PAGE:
By owning and operating fleets of multihulls and skiffs, the center will
focus on four primary goals: provide a training ground for US Sailing Team
Sperry Top-Sider; power development of three Olympic classes in which the
U.S. lacks fleet size; create an avenue of training and development for
young sailors on the rise; and expand Oakcliff's sailing programs to
feature Olympic class boats. --

By Rob Overton, US Racing Rules Committee Chairman
As even a casual glance at the Racing Rules of Sailing will show, the word
"shall" appears often. That's not a common word, at least in the American
idiom, but a lot of readers don't think much about it, assuming that
"shall" is simply a synonym of "will", preferred for some arcane reason by
the rules writers.

One consequence of this interpretation is that when race committee chairmen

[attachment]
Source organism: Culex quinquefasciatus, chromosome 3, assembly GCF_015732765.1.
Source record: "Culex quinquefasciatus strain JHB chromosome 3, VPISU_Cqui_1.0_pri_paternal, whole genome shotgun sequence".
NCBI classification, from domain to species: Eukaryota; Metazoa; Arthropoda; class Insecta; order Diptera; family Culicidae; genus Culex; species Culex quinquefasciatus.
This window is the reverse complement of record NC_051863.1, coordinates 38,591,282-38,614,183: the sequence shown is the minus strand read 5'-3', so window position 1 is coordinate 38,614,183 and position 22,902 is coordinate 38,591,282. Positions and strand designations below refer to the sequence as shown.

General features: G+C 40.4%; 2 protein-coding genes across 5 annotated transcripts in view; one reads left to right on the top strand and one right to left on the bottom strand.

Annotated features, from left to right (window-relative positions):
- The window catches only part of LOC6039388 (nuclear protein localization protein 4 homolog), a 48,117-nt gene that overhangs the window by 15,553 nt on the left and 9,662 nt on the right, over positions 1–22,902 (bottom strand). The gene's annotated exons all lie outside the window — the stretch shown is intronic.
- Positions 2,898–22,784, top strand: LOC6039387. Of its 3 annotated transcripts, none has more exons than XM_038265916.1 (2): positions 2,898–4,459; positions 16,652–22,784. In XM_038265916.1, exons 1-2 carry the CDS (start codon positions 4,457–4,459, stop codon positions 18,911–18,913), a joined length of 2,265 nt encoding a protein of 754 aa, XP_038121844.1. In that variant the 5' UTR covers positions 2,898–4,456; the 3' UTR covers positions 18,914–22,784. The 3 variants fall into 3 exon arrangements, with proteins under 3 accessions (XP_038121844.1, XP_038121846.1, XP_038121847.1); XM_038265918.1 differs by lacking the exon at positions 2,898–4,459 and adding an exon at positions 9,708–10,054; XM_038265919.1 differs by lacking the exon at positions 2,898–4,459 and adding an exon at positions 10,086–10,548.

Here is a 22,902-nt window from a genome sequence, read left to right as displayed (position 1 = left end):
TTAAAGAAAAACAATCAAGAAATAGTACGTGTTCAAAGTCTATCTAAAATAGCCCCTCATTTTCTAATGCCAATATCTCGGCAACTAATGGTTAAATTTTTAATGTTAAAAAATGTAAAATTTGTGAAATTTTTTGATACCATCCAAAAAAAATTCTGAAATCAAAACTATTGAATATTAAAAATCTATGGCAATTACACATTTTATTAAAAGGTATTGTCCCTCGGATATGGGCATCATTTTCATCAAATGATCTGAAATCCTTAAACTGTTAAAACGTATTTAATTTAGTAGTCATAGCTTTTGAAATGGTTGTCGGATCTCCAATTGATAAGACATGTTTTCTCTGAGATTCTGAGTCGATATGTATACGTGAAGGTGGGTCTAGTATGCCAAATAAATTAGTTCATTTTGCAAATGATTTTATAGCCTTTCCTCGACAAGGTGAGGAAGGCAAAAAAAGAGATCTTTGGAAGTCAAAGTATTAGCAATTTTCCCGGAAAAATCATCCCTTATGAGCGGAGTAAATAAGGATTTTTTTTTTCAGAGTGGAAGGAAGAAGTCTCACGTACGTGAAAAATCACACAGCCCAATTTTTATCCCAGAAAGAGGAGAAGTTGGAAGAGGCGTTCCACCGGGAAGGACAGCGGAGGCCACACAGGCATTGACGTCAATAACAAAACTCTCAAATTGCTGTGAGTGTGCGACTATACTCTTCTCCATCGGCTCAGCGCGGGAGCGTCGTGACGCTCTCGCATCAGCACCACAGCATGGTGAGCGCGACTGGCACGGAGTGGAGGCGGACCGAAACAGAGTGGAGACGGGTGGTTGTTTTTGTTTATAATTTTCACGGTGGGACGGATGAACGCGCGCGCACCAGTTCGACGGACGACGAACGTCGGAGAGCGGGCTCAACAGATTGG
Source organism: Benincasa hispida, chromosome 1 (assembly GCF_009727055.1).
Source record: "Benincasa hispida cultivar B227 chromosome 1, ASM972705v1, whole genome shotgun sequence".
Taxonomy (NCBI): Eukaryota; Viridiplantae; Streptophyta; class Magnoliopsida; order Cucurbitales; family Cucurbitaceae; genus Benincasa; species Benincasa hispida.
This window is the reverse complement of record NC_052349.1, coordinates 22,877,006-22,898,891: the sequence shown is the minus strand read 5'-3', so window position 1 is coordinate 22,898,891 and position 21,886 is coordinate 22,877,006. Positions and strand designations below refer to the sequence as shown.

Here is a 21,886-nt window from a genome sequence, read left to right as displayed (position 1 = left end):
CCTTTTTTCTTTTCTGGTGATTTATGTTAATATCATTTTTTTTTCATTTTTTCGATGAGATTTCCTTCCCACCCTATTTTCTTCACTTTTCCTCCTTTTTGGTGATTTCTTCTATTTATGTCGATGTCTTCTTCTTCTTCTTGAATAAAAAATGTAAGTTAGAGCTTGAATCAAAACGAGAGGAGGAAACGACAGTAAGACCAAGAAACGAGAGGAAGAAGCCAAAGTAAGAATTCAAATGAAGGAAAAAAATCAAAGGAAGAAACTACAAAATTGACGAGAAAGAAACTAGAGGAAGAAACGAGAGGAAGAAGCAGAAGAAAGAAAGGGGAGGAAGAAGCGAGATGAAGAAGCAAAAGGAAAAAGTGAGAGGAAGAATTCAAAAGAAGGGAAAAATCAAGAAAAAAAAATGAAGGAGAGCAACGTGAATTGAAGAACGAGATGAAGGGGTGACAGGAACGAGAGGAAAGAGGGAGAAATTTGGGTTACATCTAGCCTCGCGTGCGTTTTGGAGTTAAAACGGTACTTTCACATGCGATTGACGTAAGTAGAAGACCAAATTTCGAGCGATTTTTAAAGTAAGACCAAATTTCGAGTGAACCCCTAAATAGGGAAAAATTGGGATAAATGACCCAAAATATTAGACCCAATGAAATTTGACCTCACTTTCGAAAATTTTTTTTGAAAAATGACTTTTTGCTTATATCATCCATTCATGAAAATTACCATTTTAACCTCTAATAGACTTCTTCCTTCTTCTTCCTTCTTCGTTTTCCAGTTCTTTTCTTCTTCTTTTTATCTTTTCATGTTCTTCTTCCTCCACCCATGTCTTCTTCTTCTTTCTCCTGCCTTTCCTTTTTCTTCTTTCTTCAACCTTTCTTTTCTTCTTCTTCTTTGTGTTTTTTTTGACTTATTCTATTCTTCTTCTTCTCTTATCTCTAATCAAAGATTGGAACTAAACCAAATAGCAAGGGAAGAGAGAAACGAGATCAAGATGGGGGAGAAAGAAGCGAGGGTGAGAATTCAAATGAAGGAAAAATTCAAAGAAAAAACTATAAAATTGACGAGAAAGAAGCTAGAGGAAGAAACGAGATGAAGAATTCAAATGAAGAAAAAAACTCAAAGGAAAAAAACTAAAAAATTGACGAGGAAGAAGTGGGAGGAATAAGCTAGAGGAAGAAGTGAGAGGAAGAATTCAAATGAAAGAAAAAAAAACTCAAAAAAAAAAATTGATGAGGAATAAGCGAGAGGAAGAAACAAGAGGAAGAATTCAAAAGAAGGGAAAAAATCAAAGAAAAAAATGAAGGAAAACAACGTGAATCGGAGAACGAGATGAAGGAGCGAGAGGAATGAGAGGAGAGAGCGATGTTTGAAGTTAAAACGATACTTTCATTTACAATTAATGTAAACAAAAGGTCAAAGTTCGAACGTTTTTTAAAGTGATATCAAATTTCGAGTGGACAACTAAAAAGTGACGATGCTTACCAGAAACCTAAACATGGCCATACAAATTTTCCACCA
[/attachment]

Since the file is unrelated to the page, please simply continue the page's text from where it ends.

write sailing instructions, they sometimes simply put "shall" everywhere
they normally would have written "will". This usually doesn't cause any
serious harm, but it's wrong, and I want to set the record straight.

As used in the world of contracts and specifications, and in our rules,
"shall" is compulsory and "will" is generally either promissory or factual,
depending on the context. Here's an example of a hypothetical specification
written by the US Government regarding work to be done by ABC Contractors:
The project will begin 1 January 2015. Before that date a final schedule of
meetings will be provided to ABC in conformance with paragraph of
the Contract. ABC shall attend those meetings or pay a fine as specified in
paragraph of the Contract. Additionally, ABC shall notify the
Government in writing at least 10 days in advance if they will not be able
to attend a meeting.
The first "will" is a statement of fact. The second is a promise by the
Government. In contrast, the "shalls" are demands made by the Government
upon the contractor. The last clause shows one other use of "will", in